Seismic signature of small underground chemical blasts linked to gas released in explosion
After analyzing the seismic waves produced by small underground chemical explosions at a test site in Vermont, scientists say that some features of seismic waves could be affected by the amount of gas produced in the explosion.
This unexpected finding may have implications for how scientists use these types of chemical explosions to indirectly study the seismic signal of nuclear detonations. Researchers use chemical blasts to learn more about the specific seismic signatures produced by explosions—which differ from those produced by earthquakes—to help efforts to detect and trace nuclear test explosions under entities such as the Comprehensive Nuclear-Test-Ban Treaty.
Chemical explosions are only a proxy for nuclear explosions, however, and it is difficult to say how or if the results of the new study may apply to seismic monitoring of nuclear explosions, cautioned study author Anastasia Stroujkova of Weston Geophysical Corp.
In the study published online in the Bulletin of the Seismological Society of America, Stroujkova reports that characteristics of P waves produced by chemical explosions depend on the amount of gas by-products released in the rock cavity that is created by the blasts. P waves are the fast-moving seismic waves that push and pull through rock in the direction of the wave's propagation, and are the first part of a seismic signature to reach a seismic monitoring station.
In particular, the lingering, non-condensable gas produced in the explosions seemed to affect the size of low frequency portion of P waves, which could be important for seismic monitoring, said Stroujkova. High frequency seismic waves weaken faster than low frequency waves, sometimes becoming lost among the background noise of other seismic signals before they can reach monitoring stations a thousand or more kilometers away, "while the low frequencies can be detected and analyzed further away from the sources," she explained.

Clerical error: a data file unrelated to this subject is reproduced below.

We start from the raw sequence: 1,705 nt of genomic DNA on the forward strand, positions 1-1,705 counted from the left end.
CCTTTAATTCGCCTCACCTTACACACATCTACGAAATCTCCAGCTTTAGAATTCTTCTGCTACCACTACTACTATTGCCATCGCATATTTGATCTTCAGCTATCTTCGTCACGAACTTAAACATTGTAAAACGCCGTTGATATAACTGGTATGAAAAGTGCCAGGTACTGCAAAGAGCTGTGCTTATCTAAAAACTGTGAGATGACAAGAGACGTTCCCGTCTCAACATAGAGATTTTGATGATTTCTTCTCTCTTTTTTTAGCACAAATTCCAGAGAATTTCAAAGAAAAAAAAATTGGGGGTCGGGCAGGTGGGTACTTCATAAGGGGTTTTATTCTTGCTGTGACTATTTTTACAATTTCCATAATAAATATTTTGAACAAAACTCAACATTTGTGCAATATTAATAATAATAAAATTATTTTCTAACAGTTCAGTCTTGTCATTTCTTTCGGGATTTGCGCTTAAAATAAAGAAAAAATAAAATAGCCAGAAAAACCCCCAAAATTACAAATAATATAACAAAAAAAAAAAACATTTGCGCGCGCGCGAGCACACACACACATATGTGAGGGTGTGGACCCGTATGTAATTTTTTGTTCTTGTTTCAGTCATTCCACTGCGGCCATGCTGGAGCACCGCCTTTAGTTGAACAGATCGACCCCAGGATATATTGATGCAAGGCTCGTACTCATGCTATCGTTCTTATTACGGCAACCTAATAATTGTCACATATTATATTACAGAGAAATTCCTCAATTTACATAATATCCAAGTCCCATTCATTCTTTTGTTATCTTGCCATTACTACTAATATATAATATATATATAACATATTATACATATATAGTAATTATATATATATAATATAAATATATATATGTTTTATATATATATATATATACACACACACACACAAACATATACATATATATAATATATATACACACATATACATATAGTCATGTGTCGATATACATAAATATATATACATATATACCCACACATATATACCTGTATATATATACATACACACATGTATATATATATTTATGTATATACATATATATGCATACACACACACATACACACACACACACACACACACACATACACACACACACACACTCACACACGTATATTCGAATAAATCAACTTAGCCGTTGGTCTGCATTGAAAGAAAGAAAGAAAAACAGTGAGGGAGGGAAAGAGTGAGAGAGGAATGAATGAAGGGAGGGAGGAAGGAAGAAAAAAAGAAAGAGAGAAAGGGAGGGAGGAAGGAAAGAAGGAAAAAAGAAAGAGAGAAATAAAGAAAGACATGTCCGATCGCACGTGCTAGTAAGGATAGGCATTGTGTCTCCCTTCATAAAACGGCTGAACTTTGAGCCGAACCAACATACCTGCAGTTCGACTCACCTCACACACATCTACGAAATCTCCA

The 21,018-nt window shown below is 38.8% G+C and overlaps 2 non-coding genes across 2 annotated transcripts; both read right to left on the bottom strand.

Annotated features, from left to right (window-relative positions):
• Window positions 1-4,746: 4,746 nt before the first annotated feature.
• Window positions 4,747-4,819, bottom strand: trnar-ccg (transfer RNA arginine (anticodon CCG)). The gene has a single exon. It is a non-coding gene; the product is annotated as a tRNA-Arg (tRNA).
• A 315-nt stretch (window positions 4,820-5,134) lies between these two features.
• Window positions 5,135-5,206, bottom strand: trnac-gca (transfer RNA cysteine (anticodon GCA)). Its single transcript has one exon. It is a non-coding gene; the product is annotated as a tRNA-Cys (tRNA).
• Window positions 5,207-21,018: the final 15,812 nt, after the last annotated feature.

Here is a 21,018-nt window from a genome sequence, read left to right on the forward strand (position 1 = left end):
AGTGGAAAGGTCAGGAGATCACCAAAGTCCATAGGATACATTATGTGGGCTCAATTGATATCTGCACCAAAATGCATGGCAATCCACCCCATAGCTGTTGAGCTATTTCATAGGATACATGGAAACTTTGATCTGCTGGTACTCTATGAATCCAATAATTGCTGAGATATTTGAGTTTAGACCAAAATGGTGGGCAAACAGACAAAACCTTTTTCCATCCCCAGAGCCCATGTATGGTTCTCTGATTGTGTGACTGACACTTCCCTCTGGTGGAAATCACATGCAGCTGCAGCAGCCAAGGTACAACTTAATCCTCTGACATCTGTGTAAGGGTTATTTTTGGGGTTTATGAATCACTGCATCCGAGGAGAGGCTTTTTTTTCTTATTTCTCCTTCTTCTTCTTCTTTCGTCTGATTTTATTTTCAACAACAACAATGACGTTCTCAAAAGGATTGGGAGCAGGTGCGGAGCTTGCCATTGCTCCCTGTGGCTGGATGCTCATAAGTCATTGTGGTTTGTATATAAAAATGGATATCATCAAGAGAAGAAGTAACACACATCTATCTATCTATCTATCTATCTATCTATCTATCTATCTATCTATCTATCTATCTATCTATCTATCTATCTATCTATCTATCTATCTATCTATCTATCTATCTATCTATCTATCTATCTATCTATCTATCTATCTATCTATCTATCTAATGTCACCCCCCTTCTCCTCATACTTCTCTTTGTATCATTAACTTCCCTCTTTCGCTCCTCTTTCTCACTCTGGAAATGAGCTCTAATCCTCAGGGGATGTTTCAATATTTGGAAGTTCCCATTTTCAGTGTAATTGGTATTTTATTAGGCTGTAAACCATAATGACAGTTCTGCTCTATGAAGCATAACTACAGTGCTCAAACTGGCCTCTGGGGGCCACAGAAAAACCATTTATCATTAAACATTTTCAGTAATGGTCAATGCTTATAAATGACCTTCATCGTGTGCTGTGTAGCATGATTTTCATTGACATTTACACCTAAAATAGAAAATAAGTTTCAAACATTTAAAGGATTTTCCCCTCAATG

In nuclear explosions, the low frequency amplitude is also proportional to the yield, or amount of energy discharged by a detonation, Stroujkova noted, making it "an important observable characteristic of seismic waves."
The amount of gas produced in the chemical explosions could affect the low frequency P waves in two possible ways, Stroujkova suggested. The expanding gas could contribute to an increase in the volume of the rock cavity produced by the explosion, or the gas may be fracturing the surrounding rock for a long time after the initial explosion. "More research is needed to better understand and clarify these possible effects," she said.
The explosions studied by Stroujkova are part of the New England Damage Experiment (NEDE) in Vermont, conducted by Weston Geophysical Corp. in collaboration with New England Research, Inc. The main goal of the NEDE is to study seismic waves generated by explosives that differ in detonation power. In particular, the project has focused on the slower, shear or S waves, in which oscillations take place in the plane perpendicular to P waves.
The small explosions studied by Stroujkova were fueled by either an ammonium nitrate and fuel oil combination or Composition B, an explosive mix often used in artillery projectiles and land mines. The explosives were detonated in boreholes in the granite bedrock at depths ranging from about 11 to 13 meters (36 to 46 feet) deep. The explosions were performed by a team of professional blasters within a rock quarry. The explosions, designed to be fully contained underground, are smaller than the majority of the blasts used in quarry mining.